adoption, Kane County adoption lawyersChoosing to adopt a child is a truly monumental  decision for all involved, and in order to ensure it goes successfully, it is important to have an attorney who understands the stakes. The process is very complex, even for legal professionals, and there are certain questions that should be asked so that you can be certain you are working with a knowledgeable attorney.

  • #1. What is your background in adoption law? This is perhaps the most important question that can be asked. The adoption process is quite complex for anyone, even those with experience, especially if you wish to adopt internationally. The most recent available data shows over 260,000 adoptions have been brokered internationally since 1999, with the majority being from countries where procedures were either not conducted in English, were prone to adjustment, or both. This can be a severe roadblock for an inexperienced attorney.
  • #2. Do you have preferences about adoption types, or is there a type of adoption you will not handle? There are multiple types of adoptions, including private, open, agency-assisted, and many others. Some attorneys refuse to work with adoption agencies, or may refuse to handle adoptions in specific countries. Such preferences are legal as long as this information is communicated up front, but it is not always presented openly.
  • #3. What do you charge, on average, to handle an adoption? While there is no specific fee that is appropriate or inappropriate, it is important to have a sense of what will the entire process will cost. A flat fee may be preferable for your situation, but it is possible for an ethical attorney to still charge an hourly rate. As long as your attorney is honest with you about fees, no red flags should be evident.
  • #4. Do you require a retainer fee? While there is some debate about the appropriateness of retainer fees, some adoption attorneys in Illinois do charge retainers while others do not. Many feel that paying a retainer is a gamble, especially since in Illinois, the birth mother is granted 72 hours after the birth of a child to decide whether she truly wishes to place that child up for adoption, leaving the adoptive parents with virtually nothing if she elects to keep the baby.
  • #5. Will I be kept informed? While this is hopefully a given for any competent attorney, it should still be asked. If your attorney is the only knowledgeable adoption practitioner in the firm, you may go weeks without contact while he or she is busy on other matters. It is important to get a clear picture of your potential attorney’s availability.

Contact a Knowledgeable Adoption Lawyer

Ensuring your adoption attorney is a good fit for you can be critical to the success of your adoption. If you are in need of experienced, compassionate Kane County adoption attorney, contact Bochte, Kuzniar & Navigato, P.C. for help. Call 630-377-7770 today to set up a free initial consultation.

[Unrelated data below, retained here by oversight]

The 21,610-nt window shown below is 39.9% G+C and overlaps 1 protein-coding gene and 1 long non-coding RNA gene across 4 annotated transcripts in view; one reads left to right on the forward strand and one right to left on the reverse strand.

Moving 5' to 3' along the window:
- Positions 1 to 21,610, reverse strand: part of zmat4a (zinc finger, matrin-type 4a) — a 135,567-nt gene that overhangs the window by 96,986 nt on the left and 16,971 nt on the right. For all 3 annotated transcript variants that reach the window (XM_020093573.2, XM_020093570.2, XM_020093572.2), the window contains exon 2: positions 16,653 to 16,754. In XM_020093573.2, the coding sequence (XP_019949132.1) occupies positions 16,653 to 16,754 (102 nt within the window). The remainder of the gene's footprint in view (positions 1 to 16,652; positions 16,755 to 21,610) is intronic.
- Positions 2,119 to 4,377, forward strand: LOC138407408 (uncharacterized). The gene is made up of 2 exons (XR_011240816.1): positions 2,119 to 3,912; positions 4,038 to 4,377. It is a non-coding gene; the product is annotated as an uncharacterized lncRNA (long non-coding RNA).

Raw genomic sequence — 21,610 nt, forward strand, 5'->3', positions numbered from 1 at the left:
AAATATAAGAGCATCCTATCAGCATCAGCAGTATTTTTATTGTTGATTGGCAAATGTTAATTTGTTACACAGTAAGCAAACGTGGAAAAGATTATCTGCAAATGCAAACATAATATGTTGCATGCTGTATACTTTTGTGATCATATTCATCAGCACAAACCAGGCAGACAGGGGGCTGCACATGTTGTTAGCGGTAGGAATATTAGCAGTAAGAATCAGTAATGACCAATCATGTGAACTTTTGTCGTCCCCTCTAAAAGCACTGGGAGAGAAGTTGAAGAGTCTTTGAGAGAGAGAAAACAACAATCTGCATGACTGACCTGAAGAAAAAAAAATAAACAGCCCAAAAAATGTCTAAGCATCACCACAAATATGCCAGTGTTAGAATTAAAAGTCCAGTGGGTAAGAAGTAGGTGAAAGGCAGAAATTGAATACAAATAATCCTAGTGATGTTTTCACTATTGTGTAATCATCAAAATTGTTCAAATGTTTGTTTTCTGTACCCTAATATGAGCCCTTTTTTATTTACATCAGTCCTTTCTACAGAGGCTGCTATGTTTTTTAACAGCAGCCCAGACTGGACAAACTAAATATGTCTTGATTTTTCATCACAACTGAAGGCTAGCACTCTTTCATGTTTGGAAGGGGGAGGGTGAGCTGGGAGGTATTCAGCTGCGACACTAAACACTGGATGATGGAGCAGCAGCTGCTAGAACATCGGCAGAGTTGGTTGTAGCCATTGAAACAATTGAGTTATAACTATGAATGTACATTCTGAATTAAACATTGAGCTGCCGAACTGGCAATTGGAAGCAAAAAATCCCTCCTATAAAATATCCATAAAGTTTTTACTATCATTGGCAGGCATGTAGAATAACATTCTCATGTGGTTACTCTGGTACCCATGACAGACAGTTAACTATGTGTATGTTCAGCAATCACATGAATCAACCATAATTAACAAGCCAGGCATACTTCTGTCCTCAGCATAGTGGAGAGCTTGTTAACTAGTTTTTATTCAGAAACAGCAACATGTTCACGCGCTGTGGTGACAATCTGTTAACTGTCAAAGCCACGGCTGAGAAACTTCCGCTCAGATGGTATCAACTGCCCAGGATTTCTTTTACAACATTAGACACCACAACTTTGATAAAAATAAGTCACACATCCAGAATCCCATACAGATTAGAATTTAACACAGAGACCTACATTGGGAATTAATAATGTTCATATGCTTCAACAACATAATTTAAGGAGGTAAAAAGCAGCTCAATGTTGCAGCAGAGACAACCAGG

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new law, St. Charles child support lawyersIn July of this year, a new law regarding the calculation of child support went into effect in Illinois. The measure was intended to update the state’s approach to child support and to bring Illinois more in line with most other states. The change was largely seen as an improvement over the previous law, as calculations must take into account the income of both parents instead of just the paying parent, as well as a number of other factors that were not considered in the past.

Those who already have a child support order in place may be curious about how—if at all—the new law will affect their current obligations. Most, however, will need to wait until there is a sufficient justification to amend their existing order before they will see any changes to their support payments.

Substantial Changes in Circumstances

According to the Illinois Marriage and Dissolution of Marriage Act (IMDMA), a child support order can be modified if and when either parent shows that there has been a substantial change in the circumstances of the family. A substantial change could be one that affects the income of either parent, either parent’s own needs, or the needs of the child. Common examples include the paying parent’s loss of employment and an illness or injury to either parent or the child. Upon a showing of a substantial change in circumstances by either party, the court will recalculate the paying parent’s obligation by applying the existing calculation guidelines to the family’s new situation.